What is autism? It can be a little daunting to think about. If you’re like me at the beginning of your autism journey you were overwhelmed and confused. I had a lot of people tell me what autism looked like in my child, but I think it’s also helpful to understand the bigger picture of autism.
Autism By the Numbers
The 2016 Center for Disease Prevention and Control (CDC) Study
The CDC conducted a study in 2016 of 8-year-olds (born in 2008). The study showed a staggering increase in Autism Spectrum Disorder (ASD) diagnoses from a previous study conducted by the CDC in 2000.
- 2016 study: 1 in 54 children were diagnosed with ASD.
- 2000 study: 1 in 250 children were diagnosed with ASD.
Part of the reason for the increase in ASD diagnoses was the change made by the American Psychiatric Association in 2013. This change lumped four different diagnoses under the autism umbrella. The four diagnoses were:
- Childhood Disintegrative Disorder
- Pervasive Developmental Disorder Not Otherwise Specified (PDD-NOS)
What is Autism?
Simply put, autism is a disorder characterized by deficiencies in communication, social interaction, and behavior.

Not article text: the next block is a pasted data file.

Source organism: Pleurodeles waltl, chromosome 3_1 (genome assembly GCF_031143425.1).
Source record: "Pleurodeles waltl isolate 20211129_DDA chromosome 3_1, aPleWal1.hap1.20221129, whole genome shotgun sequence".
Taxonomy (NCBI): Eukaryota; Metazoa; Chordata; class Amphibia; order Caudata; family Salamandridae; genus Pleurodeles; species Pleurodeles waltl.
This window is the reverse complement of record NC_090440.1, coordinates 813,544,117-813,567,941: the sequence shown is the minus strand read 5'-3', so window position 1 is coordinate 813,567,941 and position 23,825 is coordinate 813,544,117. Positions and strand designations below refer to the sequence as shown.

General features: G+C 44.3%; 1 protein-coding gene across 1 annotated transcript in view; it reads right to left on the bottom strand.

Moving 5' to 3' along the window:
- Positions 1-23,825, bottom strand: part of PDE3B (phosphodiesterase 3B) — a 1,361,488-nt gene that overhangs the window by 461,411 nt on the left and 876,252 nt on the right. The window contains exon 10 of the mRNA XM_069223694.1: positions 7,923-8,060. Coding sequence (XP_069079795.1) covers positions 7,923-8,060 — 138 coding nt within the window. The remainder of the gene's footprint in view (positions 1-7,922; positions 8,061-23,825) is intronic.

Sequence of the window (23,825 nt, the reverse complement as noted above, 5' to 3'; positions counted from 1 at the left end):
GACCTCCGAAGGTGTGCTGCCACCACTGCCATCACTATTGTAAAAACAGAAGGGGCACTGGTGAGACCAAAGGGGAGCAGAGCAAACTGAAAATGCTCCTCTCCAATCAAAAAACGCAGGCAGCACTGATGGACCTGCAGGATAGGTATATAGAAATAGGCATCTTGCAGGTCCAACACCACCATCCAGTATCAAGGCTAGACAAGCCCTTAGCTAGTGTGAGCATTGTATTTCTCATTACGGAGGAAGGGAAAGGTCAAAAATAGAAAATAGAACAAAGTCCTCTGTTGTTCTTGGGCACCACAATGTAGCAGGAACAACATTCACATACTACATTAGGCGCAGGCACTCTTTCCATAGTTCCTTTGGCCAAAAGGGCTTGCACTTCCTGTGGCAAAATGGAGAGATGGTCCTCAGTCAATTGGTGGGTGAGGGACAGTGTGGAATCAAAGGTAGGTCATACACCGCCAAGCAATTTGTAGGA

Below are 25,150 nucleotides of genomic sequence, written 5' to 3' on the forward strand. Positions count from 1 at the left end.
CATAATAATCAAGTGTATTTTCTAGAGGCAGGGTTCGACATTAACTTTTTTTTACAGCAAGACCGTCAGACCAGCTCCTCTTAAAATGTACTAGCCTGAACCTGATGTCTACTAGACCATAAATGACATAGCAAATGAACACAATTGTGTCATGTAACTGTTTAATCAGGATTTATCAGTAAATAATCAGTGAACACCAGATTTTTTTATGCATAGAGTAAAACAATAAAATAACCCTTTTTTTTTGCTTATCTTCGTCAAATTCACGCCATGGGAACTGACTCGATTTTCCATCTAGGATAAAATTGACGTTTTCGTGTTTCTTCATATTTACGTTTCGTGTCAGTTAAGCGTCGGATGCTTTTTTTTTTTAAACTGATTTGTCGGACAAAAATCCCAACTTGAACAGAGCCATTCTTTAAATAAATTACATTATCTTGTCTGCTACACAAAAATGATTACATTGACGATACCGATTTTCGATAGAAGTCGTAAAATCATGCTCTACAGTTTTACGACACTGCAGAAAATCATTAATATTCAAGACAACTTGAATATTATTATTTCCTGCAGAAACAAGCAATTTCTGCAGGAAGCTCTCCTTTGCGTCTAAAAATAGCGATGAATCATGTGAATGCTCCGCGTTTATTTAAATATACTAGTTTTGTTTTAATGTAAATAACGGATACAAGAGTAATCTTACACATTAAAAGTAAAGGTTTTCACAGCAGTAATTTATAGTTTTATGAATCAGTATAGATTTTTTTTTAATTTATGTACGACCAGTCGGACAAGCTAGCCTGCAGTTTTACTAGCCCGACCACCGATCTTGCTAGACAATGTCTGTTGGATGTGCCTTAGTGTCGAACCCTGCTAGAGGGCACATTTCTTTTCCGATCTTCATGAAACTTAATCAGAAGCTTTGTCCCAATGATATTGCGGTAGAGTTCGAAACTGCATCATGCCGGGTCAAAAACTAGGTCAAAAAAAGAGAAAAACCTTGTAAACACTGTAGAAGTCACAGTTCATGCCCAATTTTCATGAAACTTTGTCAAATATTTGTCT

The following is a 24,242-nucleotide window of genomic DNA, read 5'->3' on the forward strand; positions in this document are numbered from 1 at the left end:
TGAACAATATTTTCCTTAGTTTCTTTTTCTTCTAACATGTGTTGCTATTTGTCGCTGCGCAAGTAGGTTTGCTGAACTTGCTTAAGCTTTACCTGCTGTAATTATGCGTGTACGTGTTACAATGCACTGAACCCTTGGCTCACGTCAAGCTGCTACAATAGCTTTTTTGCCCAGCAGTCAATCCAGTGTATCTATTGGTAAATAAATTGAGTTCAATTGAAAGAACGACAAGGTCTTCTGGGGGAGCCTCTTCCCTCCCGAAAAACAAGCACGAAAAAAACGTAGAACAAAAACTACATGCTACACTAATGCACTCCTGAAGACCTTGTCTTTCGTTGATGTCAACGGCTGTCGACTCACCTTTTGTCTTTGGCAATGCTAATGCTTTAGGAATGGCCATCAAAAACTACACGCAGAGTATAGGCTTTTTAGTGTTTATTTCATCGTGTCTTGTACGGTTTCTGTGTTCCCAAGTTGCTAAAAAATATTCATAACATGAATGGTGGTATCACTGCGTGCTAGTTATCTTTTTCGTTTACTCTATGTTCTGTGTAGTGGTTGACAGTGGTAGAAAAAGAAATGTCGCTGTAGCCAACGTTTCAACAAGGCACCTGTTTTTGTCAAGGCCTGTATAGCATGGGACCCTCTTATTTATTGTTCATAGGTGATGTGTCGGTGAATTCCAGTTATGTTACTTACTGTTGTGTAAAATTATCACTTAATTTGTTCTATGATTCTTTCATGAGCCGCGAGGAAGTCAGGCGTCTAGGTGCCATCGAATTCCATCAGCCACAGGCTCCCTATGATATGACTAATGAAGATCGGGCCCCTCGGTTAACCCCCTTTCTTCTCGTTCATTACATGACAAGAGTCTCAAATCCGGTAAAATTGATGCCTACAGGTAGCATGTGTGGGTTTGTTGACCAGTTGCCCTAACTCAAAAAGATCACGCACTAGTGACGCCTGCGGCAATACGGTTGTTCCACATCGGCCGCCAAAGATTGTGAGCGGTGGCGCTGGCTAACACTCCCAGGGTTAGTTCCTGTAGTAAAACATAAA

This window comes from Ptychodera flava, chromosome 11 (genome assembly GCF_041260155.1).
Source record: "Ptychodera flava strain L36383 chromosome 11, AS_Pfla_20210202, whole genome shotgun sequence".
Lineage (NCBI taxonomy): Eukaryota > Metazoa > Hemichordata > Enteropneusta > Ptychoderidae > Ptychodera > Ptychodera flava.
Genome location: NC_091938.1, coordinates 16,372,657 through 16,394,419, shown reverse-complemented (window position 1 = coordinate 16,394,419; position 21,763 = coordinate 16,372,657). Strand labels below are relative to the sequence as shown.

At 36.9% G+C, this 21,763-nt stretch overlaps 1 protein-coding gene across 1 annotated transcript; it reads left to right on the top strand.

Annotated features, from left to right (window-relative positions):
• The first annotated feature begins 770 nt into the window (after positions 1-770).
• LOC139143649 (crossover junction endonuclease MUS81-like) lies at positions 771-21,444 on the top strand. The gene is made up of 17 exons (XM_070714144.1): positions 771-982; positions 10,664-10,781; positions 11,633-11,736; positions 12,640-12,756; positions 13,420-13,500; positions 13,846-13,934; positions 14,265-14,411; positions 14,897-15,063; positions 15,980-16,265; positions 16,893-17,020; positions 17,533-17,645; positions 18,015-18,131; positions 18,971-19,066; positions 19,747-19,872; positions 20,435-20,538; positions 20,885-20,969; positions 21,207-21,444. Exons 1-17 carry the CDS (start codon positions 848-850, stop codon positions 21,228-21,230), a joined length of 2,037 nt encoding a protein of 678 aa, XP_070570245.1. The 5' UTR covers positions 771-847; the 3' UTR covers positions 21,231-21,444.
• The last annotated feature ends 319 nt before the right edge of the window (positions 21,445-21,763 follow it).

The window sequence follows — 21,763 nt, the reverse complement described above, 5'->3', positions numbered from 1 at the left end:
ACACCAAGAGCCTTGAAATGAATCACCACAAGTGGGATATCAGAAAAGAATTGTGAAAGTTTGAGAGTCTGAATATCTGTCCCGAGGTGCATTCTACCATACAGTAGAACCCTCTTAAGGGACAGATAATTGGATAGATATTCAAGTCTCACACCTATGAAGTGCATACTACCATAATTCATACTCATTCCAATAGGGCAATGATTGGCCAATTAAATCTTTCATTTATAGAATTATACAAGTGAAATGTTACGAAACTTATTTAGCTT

Treatment Plans Should Be Individualized
The symptoms and severity of autism can vary drastically from one person to another. This makes it hard to determine one appropriate treatment for autistic people as a group.
It is essential to look at the individual when treating autism. Your Autism Game Plan should be created based on your child’s individual strengths and challenges.
Common Symptoms of Autism
- Not looking at faces
- Lack of interest in interacting with other people
- Do not respond to their name before 1-year-old
- Inability or delay in the use of hand motions such as pointing or simple sign language
- Inability to use and interpret non-verbal communication
- Greater interest in objects than in people
- Obsessive interest in certain objects or themes
- Changes to routine trigger a meltdown or unease
Co-existing medical diagnoses:
- Gastrointestinal issues like constipation or diarrhea
- Sleep disorders
- Mood disorders
Early Intervention is Beneficial
Early intervention is more beneficial than delaying treatment. While early intervention can lead to faster and more profound success, don’t worry if your child isn’t diagnosed until an older age–progress is still possible.
You aren’t always going to make the right choices for our child no matter how smart you are or how much research you’ve done. We all take wrong turns at times, but it’s important to get back on the horse and keep fighting for your child.
Be gentle with yourself. You’re doing a great job.
I hope this information has been helpful to you as part of creating Your Autism Game Plan.
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